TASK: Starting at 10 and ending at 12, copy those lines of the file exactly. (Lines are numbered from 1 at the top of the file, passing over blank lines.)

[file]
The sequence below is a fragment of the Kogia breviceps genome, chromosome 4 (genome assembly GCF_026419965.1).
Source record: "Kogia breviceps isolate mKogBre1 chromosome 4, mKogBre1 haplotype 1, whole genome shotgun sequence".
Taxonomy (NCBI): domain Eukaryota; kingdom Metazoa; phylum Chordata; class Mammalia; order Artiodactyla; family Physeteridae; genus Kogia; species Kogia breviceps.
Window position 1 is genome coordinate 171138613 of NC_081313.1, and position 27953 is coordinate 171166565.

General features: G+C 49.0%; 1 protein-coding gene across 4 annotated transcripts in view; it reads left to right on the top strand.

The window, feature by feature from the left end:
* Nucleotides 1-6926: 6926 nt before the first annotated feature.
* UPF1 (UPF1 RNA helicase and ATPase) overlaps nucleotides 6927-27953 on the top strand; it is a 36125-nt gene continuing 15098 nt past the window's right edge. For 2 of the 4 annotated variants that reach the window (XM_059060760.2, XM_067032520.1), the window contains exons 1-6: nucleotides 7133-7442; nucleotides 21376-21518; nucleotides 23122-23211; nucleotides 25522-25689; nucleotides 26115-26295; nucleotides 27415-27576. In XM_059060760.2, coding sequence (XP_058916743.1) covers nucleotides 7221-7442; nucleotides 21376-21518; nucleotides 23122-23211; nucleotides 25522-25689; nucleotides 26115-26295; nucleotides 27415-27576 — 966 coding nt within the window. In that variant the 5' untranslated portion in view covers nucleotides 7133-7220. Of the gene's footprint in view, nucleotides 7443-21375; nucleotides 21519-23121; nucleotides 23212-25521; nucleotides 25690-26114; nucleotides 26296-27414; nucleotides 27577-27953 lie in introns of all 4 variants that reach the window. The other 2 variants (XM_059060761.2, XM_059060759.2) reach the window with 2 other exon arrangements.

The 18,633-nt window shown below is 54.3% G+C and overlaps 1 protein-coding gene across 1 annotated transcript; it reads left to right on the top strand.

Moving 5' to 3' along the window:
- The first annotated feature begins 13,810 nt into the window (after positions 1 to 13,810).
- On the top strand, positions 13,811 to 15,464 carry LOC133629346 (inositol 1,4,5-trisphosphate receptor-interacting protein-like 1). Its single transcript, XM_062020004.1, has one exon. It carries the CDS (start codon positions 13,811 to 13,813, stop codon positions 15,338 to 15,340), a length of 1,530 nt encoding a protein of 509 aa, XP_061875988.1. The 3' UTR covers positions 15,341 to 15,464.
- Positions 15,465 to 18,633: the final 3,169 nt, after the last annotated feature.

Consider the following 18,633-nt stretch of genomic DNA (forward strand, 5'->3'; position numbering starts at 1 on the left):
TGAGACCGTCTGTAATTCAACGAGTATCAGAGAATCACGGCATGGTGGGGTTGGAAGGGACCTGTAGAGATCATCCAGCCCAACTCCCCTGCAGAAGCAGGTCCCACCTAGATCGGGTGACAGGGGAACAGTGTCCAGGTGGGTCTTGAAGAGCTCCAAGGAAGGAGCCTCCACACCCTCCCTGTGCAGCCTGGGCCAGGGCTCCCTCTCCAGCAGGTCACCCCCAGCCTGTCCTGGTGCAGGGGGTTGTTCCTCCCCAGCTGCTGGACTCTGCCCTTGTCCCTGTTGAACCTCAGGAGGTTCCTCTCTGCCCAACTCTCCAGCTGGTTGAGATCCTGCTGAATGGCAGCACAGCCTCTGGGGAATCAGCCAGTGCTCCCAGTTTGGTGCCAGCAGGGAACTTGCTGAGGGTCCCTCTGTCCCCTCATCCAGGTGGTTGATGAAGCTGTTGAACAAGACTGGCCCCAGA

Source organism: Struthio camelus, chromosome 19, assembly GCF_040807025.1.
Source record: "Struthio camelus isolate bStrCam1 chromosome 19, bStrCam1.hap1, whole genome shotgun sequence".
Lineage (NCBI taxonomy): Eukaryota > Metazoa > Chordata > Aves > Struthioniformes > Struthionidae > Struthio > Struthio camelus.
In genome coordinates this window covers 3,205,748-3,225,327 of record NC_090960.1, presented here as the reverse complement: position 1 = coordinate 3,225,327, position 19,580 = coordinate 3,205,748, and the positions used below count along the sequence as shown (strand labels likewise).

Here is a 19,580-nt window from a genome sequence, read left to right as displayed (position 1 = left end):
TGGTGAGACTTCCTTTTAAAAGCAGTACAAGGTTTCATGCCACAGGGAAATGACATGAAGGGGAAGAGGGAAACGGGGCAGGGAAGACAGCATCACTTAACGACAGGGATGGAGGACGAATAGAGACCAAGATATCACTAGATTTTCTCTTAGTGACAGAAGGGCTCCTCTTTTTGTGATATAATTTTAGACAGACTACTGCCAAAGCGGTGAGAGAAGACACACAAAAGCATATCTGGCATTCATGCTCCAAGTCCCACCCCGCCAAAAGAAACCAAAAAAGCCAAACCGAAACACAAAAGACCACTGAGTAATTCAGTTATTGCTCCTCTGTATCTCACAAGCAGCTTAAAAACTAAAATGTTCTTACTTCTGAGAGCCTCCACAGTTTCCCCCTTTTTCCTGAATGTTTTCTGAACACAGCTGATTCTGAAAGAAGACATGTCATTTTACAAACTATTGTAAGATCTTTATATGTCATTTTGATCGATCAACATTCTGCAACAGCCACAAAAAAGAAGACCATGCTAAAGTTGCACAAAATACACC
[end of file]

Moving 5' to 3' along the window:
- The first annotated feature begins 13,810 nt into the window (after positions 1 to 13,810).
- On the top strand, positions 13,811 to 15,464 carry LOC133629346 (inositol 1,4,5-trisphosphate receptor-interacting protein-like 1). Its single transcript, XM_062020004.1, has one exon. It carries the CDS (start codon positions 13,811 to 13,813, stop codon positions 15,338 to 15,340), a length of 1,530 nt encoding a protein of 509 aa, XP_061875988.1. The 3' UTR covers positions 15,341 to 15,464.